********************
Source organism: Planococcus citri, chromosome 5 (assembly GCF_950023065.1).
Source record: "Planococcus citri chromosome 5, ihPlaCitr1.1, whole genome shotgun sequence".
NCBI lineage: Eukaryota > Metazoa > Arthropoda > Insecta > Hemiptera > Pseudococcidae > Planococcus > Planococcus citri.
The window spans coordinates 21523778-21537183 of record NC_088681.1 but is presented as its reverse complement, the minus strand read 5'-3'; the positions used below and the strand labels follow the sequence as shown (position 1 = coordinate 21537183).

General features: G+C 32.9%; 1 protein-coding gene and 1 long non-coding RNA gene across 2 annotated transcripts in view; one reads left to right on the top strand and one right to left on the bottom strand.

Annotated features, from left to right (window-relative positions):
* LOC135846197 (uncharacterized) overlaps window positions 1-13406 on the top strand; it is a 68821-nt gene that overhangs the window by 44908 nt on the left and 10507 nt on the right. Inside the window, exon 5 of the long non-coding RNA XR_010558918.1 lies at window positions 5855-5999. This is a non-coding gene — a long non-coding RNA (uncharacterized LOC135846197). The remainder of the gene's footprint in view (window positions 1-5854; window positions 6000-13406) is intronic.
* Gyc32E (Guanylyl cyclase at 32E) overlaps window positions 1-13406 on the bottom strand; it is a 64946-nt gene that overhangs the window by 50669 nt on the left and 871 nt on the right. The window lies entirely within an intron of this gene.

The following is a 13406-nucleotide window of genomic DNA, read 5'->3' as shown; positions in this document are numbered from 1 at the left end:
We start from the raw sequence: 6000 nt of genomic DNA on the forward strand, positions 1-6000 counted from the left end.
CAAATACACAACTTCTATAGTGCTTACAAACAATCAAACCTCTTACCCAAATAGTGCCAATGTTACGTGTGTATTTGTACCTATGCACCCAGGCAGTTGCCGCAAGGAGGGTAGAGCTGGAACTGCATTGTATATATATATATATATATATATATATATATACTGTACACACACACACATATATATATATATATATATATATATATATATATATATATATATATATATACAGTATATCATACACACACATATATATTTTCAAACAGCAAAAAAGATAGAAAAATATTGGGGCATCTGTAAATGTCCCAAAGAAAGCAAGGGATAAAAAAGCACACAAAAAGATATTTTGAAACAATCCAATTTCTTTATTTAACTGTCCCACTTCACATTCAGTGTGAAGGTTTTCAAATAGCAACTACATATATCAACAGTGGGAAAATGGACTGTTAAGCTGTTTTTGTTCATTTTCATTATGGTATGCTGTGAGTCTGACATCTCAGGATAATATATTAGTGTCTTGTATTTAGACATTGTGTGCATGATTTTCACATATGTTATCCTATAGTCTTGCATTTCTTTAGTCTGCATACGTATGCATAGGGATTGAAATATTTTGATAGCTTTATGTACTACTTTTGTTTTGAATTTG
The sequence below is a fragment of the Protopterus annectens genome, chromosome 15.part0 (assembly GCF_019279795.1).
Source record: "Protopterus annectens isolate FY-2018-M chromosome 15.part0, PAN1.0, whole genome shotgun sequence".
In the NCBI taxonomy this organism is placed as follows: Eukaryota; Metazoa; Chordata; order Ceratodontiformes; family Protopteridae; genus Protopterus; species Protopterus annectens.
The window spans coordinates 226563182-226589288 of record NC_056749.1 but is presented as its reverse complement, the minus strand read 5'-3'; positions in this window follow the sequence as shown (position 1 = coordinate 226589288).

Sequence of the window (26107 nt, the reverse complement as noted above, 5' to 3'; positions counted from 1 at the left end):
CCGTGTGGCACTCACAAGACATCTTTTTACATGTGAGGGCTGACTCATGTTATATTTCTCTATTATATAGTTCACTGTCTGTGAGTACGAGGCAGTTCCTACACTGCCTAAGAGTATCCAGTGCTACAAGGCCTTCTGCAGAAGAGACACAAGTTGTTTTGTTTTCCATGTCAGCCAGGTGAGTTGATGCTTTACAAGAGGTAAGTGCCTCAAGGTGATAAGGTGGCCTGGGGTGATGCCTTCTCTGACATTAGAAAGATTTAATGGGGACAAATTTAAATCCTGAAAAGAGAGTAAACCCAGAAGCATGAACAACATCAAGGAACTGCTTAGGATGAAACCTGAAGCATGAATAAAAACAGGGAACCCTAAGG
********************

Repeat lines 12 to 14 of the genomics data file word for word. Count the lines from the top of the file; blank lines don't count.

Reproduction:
The sequence below is a fragment of the Protopterus annectens genome, chromosome 15.part0 (assembly GCF_019279795.1).
Source record: "Protopterus annectens isolate FY-2018-M chromosome 15.part0, PAN1.0, whole genome shotgun sequence".
In the NCBI taxonomy this organism is placed as follows: Eukaryota; Metazoa; Chordata; order Ceratodontiformes; family Protopteridae; genus Protopterus; species Protopterus annectens.